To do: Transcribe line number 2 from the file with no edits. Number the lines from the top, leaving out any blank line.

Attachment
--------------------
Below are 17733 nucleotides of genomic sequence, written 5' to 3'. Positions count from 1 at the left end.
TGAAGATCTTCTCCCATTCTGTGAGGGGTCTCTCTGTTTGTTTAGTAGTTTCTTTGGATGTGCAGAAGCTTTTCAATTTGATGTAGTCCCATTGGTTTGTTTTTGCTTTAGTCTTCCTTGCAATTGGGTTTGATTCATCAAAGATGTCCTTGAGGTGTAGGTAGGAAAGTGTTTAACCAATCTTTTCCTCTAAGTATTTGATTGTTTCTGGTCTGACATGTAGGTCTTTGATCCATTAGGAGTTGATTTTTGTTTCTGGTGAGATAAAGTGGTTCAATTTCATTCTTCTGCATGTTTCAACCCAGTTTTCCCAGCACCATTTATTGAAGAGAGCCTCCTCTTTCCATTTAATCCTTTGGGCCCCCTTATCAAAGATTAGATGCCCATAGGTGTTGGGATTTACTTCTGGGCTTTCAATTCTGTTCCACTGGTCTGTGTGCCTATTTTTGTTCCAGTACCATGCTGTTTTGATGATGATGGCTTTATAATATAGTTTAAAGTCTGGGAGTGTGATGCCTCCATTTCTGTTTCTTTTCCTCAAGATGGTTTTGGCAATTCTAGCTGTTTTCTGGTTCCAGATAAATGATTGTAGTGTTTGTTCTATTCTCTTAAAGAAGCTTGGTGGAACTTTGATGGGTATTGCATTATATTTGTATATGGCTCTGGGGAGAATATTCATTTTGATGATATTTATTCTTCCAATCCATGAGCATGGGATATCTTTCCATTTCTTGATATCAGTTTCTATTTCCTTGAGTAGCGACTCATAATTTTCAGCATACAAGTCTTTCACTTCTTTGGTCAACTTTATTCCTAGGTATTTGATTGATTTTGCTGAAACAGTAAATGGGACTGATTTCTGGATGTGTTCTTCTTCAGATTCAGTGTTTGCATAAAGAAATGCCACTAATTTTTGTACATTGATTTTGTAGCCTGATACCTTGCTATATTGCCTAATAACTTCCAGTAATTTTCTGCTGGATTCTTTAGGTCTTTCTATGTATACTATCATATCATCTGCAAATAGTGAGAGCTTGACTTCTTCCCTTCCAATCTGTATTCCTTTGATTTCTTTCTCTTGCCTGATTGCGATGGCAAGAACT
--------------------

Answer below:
TGAAGATCTTCTCCCATTCTGTGAGGGGTCTCTCTGTTTGTTTAGTAGTTTCTTTGGATGTGCAGAAGCTTTTCAATTTGATGTAGTCCCATTGGTTTGTTTTTGCTTTAGTCTTCCTTGCAATTGGGTTTGATTCATCAAAGATGTCCTTGAGGTGTAGGTAGGAAAGTGTTTAACCAATCTTTTCCTCTAAGTATTTGATTGTTTCTGGTCTGACATGTAGGTCTTTGATCCATTAGGAGTTGATTTTTGTTTCTGGTGAGATAAAGTGGTTCAATTTCATTCTTCTGCATGTTTCAACCCAGTTTTCCCAGCACCATTTATTGAAGAGAGCCTCCTCTTTCCATTTAATCCTTTGGGCCCCCTTATCAAAGATTAGATGCCCATAGGTGTTGGGATTTACTTCTGGGCTTTCAATTCTGTTCCACTGGTCTGTGTGCCTATTTTTGTTCCAGTACCATGCTGTTTTGATGATGATGGCTTTATAATATAGTTTAAAGTCTGGGAGTGTGATGCCTCCATTTCTGTTTCTTTTCCTCAAGATGGTTTTGGCAATTCTAGCTGTTTTCTGGTTCCAGATAAATGATTGTAGTGTTTGTTCTATTCTCTTAAAGAAGCTTGGTGGAACTTTGATGGGTATTGCATTATATTTGTATATGGCTCTGGGGAGAATATTCATTTTGATGATATTTATTCTTCCAATCCATGAGCATGGGATATCTTTCCATTTCTTGATATCAGTTTCTATTTCCTTGAGTAGCGACTCATAATTTTCAGCATACAAGTCTTTCACTTCTTTGGTCAACTTTATTCCTAGGTATTTGATTGATTTTGCTGAAACAGTAAATGGGACTGATTTCTGGATGTGTTCTTCTTCAGATTCAGTGTTTGCATAAAGAAATGCCACTAATTTTTGTACATTGATTTTGTAGCCTGATACCTTGCTATATTGCCTAATAACTTCCAGTAATTTTCTGCTGGATTCTTTAGGTCTTTCTATGTATACTATCATATCATCTGCAAATAGTGAGAGCTTGACTTCTTCCCTTCCAATCTGTATTCCTTTGATTTCTTTCTCTTGCCTGATTGCGATGGCAAGAACT